This post has been self-published on Youth Ki Awaaz by Michael Paramo. Just like them, anyone can publish on Youth Ki Awaaz.

Why I Began A Magazine For Asexual People To Express Themselves

As “a space for ace creators,” The Asexual is an online and print journal for writers and artists under the ace umbrella that I founded by myself on October 5th, 2016. I originally created The Asexual with the intention of addressing the evident absence of a dedicated space for publishing and promoting ace voices as well as to amplify underrepresented groups within the ace community itself. Although I was knowledgeable of various online spaces advocating for the visibility of ace people and for improving education on ace experiences and issues, such as the Asexual Visibility and Education Network (AVEN), I was unaware of any platform online that was dedicated to publishing the art, writing, and general creations of ace people on a regular and continuous basis. I wanted to read our words and hear our voices as ace people, and I was growing exasperated by the constant invisibility of our narratives and perspectives everywhere.

Hence, with my limited experience, I constructed The Asexual from a blank webpage to a quarterly journal and website centering ace narratives, perspectives, and activism within the time span of about six months before the first issue of The Asexual journal was published on March 31st, 2017. While initially it was a challenge to garner enough submissions to produce a finished issue, through promotion of the space on Twitter, I gradually cultivated a following. Apart from promotion, some of my discussion threads on Twitter regarding asexuality also began to attract increased attention to my personal account (@Michael_Paramo), which simultaneously helped boost awareness of the journal. I have now edited and designed three complete issues, online and in print, that have collectively included essays, poetry, and artwork by ace writers and artists from Hungary, India, Pakistan, the United Kingdom, and the United States.

The Asexual has been a solitary project for myself since its inception and continues to remain as such. I currently manage every facet of the space, serving as its lead editor, layout editor, writer, and social media manager, which very much makes it an independent space. At several moments throughout the last year, I have considered publishing my writing on asexuality via larger established platforms, even those dedicated to queer voices, but I have realized that ace experiences can often be tokenized and remain at a surface-level dialogue on these sites. There is rarely, if ever, an editor or writer who identifies as asexual or ace on the writing teams of these sites, and that is a problem. Online publications by and for ace people may transcend these issues, and that is one of the central objectives I hope to address with The Asexual, to be a space that takes the conversation on asexuality further through centering ace writers and artists.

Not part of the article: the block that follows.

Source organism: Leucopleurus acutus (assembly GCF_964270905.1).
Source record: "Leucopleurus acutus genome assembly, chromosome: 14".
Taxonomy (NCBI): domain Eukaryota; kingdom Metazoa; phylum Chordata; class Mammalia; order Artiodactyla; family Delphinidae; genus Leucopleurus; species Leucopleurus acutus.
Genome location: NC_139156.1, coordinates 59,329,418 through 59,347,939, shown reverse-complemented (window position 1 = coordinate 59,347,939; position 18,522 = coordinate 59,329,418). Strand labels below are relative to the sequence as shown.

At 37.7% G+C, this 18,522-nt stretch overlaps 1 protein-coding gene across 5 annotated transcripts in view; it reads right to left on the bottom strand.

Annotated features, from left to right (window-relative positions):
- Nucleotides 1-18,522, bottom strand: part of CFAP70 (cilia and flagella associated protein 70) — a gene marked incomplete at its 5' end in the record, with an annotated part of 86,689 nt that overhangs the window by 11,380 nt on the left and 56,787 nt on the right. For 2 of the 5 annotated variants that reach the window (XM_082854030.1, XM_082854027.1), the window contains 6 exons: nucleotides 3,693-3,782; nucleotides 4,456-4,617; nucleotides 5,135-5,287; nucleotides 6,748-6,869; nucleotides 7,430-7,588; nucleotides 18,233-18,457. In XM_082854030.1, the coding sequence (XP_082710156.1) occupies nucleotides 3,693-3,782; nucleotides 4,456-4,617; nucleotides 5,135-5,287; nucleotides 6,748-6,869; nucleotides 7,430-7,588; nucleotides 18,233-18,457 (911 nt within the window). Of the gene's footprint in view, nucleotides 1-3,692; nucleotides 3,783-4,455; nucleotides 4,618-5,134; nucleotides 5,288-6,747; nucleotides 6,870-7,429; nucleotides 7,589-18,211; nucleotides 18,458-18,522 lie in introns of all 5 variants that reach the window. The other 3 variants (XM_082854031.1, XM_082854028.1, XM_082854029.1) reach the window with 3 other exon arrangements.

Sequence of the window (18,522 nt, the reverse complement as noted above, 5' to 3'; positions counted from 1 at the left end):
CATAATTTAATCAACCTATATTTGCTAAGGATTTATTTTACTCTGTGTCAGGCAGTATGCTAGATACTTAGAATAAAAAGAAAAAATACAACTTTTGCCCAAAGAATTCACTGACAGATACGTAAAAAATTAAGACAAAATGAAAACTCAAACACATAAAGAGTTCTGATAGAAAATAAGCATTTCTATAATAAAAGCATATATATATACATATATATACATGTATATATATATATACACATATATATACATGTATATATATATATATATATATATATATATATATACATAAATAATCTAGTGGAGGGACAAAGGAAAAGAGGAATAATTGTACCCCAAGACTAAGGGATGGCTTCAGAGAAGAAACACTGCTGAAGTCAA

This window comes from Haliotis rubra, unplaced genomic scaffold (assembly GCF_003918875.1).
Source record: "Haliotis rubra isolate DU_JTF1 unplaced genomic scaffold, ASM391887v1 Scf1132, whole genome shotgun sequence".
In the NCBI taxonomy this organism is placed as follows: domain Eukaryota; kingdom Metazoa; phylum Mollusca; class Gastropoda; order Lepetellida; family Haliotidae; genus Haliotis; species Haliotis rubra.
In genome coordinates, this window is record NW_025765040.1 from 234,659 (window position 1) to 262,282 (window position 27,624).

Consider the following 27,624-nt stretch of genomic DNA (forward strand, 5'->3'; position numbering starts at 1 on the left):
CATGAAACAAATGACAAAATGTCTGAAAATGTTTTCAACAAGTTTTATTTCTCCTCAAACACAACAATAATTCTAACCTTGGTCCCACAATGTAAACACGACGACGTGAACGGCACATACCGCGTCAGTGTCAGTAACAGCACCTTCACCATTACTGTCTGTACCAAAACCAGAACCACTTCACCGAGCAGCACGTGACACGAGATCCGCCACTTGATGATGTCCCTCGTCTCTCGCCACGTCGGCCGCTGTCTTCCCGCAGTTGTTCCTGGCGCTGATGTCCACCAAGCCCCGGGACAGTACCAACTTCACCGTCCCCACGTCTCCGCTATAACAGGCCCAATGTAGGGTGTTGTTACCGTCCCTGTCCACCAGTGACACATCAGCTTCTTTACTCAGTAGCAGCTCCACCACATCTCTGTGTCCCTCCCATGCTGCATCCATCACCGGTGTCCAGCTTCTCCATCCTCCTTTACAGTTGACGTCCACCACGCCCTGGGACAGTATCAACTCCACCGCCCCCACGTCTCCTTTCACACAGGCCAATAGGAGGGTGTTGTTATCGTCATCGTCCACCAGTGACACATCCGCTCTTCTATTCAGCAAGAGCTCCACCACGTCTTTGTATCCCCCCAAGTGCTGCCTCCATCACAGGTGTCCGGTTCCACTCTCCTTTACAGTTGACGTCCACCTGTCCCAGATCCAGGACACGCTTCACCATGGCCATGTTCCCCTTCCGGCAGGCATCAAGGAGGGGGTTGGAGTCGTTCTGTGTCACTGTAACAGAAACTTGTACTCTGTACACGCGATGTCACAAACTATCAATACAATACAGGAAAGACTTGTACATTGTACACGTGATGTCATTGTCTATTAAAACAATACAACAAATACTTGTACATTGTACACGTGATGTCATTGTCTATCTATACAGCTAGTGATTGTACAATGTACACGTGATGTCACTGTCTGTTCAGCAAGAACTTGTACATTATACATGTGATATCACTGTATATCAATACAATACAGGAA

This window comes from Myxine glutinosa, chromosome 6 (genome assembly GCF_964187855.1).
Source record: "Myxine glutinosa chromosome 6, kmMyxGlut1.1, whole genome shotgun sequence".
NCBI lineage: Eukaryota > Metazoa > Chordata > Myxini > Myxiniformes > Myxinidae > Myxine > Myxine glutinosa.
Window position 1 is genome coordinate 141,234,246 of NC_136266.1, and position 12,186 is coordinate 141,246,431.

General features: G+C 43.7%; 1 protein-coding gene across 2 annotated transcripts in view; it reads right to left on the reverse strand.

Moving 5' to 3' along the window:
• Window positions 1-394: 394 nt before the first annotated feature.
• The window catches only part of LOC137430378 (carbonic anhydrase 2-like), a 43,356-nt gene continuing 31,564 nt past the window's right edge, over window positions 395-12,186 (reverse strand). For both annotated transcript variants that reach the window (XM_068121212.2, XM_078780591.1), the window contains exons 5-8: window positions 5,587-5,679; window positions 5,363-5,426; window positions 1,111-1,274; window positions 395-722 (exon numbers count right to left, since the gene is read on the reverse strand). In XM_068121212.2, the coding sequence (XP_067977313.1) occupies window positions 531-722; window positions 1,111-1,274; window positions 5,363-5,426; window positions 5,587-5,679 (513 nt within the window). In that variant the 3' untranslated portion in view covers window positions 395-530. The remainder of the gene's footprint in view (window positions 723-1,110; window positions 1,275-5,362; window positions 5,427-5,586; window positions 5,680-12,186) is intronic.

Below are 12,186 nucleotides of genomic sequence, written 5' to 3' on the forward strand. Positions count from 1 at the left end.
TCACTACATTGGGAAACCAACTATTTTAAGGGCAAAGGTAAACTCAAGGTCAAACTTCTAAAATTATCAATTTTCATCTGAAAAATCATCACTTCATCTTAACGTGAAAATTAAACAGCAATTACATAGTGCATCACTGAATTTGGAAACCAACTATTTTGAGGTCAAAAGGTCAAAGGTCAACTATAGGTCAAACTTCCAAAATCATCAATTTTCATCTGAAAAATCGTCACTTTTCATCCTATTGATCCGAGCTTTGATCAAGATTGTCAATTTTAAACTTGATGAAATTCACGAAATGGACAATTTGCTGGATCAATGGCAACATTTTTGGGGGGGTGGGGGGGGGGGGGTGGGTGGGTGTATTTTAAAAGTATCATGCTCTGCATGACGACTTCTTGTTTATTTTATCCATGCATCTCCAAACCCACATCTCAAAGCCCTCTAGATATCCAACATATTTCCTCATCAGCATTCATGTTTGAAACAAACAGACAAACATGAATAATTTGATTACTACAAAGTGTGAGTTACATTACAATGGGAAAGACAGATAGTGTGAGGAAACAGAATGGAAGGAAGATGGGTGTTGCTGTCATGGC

In doing so, I have remained conscious of the gravity of centering voices that are marginalized and invisibilized within the ace community, such as focalizing the narratives and perspectives of ace people of color. In fact, the upcoming issue of The Asexual journal is set on the theme of examining the intersections of asexuality and race, and is planning to publish a complete issue that centers writing and artwork by ace people of color in February 2018. I initially proposed this theme with the explicit intention of addressing the lack of representation and visibility of ace people of color in the ace community as well as to simultaneously emphasize how white ace people largely dominate ace spaces (I have written on why this may be the case before). I believe that it remains imperative to always prioritize those voices who are the most invisible, and I will continue to do so for as long as I manage The Asexual.